Clinical treatment for, and research into, the structural and functional repair and regeneration of cutaneous tissue after severe burn injury is a huge challenge. Recently, cell therapy has emerged as a new tool to repair the injured skin structure and re-establish the sweating function [1, 3, 6, 15].

With easy accession and culture, a strong differentiation potency, and lower immune resistance, BM-MSCs are considered to be promising cells for cutaneous regeneration in severe burn patients. In the present study, we have demonstrated that direct activation of the EDA gene has great potential for facilitating the formation of sweat gland-like cells via the doxycycline-induced dCas9-E system, giving us a chance to improve the current methods of sweat gland cell generation.

Previous studies have demonstrated that protein encoded by the EDA gene could regulate the development of ectodermal tissues such as sweat glands, hair, and teeth [20]. People who lack the EDA gene have sparse or absent hair and teeth. These results and phenomenon indicate that EDA acts as a key regulator in the initiation stage of cutaneous appendage development [18, 21]. Thus, we hypothesized that activation of the EDA gene could facilitate BM-MSC differentiation into sweat glands.

The sgRNA-guided dCas9-E system is a newly developed system to activate transcription of the target gene [7, 22]. In the present study, three different sgRNAs were designed to target the –244 bp to –58 bp region upstream of the TSS in the human EDA promoter. Interestingly, individual sgRNAs targeting the EDA promotor around the –244 bp to –58 bp region could effectively increase the transcriptional activation in the presence of dCas9-E (Fig. 3), and the sgRNA2 around the –244 bp to –225 bp region showed higher activity than sgRNA1 (from –131 bp to –112 bp) and sgRNA3 (from –78 bp to –59 bp), suggesting that target position is involved in the activity of the dCas9-E.

Sweat gland epithelial cells have been identified as essential for the construction of skin substitutes and regeneration of sweat glands [23]. Several markers, including CEA, CK7, CK8, CK14, CK15, CK18, and CK19, were identified as the sweat gland-specific markers during SG development. In normal adult skin tissue, these markers (CK7, CK8, CK14, CK15, CK18, and CK19) are expressed in the secretory portion [5, 24]. In addition, CEA, a biomarker for colorectal cancer, is also expressed in some normal adult tissue, such as mucous neck cells and pyloric mucous cells in the stomach, and secretory epithelia and duct cells of sweat glands [25]. Therefore, the high expression of CEA, CK7, CK8, CK14, CK15, CK18, and CK19 is considered as an index for the identification of SGs [15, 23, 26]. After transfection with sgRNA-guided dCas9-E, the BM-MSCs were identified as showing high expression of CEA, CK7, CK14, and CK19 (Fig. 4). These results indicated that activation of the EDA gene could induce BM-MSCs into sweat gland-like cells. The function of the transfected BM-MSCs was measured between treated paws and sham paws in vivo. Results showed that paws treated with Dox-induced dCas9-E BM-MSCs had accelerated wound healing with less collagen deposition (Fig. 5a, b). Primary research has shown that the wound healing process depends on cell proliferation in the basement membrane of the wound edge [27]. Immunofluorescence staining of Ki67 in the Dox-induced dCas9-E BM-MSC treatment group showed higher proliferation in the basement membrane cells compared with the sham group after newly complete re-epithelialization (Fig. 5c), while the number of Ki67-positive cells decreased in the stabilized healing site (Additional file 4), in accordance with changes in MSC-based wound healing therapy [28]. Therefore, we concluded that the transfected cells showed partly preserved MSC features. In addition, hematoxylin and eosin staining and immunofluorescence staining also indicated that the scalded paws treated with Dox-induced dCas9-E BM-MSCs showed sweat gland duct structure and positive markers (CEA and CK19) for sweat glands (Fig. 6). However, the mechanism for EDA regulation of sweat gland development was still unclear.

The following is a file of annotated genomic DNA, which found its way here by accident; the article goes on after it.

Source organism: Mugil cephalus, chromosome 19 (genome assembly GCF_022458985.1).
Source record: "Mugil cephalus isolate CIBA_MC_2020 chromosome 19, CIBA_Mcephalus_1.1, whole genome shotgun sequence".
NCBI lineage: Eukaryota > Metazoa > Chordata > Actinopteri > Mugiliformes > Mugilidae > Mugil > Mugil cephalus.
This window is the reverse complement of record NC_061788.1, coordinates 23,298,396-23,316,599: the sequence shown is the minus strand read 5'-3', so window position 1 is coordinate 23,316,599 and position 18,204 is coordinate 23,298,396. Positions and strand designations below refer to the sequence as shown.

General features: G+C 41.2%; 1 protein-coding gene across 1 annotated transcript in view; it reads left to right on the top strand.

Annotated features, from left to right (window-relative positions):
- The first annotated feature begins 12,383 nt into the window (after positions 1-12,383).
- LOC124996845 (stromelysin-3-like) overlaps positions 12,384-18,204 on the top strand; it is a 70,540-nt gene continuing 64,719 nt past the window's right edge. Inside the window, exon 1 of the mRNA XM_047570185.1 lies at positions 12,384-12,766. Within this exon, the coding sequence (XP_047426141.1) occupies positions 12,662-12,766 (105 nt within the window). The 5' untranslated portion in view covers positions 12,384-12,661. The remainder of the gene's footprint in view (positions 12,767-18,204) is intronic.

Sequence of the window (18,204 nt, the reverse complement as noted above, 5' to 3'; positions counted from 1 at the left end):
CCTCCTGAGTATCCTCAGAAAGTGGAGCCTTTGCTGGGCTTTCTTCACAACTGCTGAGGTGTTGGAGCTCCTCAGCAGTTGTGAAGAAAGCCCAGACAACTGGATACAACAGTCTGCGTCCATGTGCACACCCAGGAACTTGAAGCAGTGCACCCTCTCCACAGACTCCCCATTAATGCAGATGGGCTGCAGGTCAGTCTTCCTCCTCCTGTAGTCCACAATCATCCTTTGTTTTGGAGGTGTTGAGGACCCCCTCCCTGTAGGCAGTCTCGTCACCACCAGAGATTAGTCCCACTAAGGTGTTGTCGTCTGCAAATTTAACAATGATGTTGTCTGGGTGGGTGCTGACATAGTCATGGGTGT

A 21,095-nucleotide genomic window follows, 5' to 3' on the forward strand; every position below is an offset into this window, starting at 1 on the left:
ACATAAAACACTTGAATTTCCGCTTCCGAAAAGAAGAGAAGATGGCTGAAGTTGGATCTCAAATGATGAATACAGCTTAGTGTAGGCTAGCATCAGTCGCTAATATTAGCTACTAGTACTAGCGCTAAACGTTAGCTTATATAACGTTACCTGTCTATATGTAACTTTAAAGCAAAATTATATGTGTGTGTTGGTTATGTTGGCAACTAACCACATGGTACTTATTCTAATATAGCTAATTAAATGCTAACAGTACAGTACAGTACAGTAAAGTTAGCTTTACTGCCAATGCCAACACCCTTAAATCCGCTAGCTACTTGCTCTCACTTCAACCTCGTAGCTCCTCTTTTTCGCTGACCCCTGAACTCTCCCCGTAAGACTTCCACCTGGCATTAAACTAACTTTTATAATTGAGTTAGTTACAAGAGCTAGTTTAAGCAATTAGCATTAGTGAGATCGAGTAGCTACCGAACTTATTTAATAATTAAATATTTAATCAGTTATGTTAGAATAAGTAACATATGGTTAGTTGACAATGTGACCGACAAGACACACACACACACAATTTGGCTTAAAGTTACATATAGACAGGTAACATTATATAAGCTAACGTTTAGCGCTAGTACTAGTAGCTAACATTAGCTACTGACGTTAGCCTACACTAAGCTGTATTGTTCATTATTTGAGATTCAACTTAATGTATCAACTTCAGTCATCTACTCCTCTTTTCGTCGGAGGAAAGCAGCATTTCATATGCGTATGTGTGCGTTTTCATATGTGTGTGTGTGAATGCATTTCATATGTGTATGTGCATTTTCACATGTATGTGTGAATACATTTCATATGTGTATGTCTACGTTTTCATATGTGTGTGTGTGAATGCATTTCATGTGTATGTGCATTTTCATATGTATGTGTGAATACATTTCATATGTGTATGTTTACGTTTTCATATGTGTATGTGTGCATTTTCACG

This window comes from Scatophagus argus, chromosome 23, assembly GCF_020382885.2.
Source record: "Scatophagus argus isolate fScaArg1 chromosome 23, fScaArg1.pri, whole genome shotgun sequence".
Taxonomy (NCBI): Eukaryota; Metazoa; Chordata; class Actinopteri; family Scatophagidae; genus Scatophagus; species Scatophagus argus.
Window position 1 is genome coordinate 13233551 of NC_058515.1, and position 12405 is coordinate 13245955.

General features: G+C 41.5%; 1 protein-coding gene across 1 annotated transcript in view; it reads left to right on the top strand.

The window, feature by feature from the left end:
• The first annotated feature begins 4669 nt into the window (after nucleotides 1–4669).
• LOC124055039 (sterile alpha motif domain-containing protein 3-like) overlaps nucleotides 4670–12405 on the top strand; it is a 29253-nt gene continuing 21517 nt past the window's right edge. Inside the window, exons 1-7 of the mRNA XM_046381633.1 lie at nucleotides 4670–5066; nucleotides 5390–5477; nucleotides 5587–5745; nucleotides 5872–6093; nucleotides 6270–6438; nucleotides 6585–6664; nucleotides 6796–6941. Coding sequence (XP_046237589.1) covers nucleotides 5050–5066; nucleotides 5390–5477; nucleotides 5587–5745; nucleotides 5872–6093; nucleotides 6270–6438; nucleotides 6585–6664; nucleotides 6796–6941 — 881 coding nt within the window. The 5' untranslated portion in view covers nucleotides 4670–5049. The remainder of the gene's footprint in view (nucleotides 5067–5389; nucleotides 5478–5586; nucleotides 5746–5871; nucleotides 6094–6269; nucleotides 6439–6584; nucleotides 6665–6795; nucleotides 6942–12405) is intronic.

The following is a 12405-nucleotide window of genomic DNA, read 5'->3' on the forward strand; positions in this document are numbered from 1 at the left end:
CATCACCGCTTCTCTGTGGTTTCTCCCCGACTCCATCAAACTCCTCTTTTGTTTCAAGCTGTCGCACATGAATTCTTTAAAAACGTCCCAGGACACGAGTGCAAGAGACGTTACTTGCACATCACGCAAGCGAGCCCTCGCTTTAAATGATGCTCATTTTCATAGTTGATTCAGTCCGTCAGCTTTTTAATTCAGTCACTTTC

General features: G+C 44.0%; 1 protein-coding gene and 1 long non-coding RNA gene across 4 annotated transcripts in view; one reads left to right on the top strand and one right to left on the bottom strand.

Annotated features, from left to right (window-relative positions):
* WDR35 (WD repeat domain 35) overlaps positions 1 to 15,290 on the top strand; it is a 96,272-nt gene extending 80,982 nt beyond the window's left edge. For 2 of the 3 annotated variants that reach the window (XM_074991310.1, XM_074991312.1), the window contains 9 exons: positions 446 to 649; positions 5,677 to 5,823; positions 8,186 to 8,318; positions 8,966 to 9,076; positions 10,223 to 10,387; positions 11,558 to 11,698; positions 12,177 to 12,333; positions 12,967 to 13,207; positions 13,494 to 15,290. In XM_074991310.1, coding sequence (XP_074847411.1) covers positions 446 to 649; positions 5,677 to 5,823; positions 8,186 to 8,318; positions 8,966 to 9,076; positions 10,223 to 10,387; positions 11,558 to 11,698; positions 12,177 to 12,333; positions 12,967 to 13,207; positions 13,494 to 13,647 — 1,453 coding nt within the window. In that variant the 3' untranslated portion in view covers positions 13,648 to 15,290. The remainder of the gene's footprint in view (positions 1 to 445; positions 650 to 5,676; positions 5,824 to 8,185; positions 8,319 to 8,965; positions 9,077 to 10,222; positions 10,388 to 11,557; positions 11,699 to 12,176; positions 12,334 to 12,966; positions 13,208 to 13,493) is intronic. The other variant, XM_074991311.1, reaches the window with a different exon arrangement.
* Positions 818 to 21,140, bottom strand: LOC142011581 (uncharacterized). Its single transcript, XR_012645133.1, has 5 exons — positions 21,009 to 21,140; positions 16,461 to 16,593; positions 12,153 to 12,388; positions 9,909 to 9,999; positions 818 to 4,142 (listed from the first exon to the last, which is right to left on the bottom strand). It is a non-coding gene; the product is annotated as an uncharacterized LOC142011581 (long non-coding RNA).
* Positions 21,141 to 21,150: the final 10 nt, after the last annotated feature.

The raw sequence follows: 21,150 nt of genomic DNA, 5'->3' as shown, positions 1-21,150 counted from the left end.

Previous studies have revealed that multiple signaling pathways, such as ERK-MAPK, EDA/EDAR/NF-κB, and Wnt/β-catenin, were involved in sweat gland development [29, 30]. EDA, a member of the TNF superfamily, is one of the functional genes that regulate the development of sweat glands, and mutations in EDA can cause ectodermal dysplasia in humans and lead to sweat-free syndrome [31]. In the present study, therefore, we focused on the EDA/EDAR/NF-κB pathway. The EDA pathway could activate NF-κB through the IKK pathway, and the activated NF-κB can enter the nucleus to promote the expression of cyclin D1, Shh, Fox family genes, and keratins [15], which play an important role in the development of sweat glands [32]. We further found that the EDA/EDAR/NF-κB signaling pathway was activated in the reprogrammed sweat gland-like cells and the injured site in vivo. The activated NF-κB then activates the expression of Shh and cyclin D1 downstream (Fig. 8). In combination with the in vivo experimental results, we have shown a new therapeutic direction in sweat gland regeneration by revealing a promising technology for direct and effective reprogramming.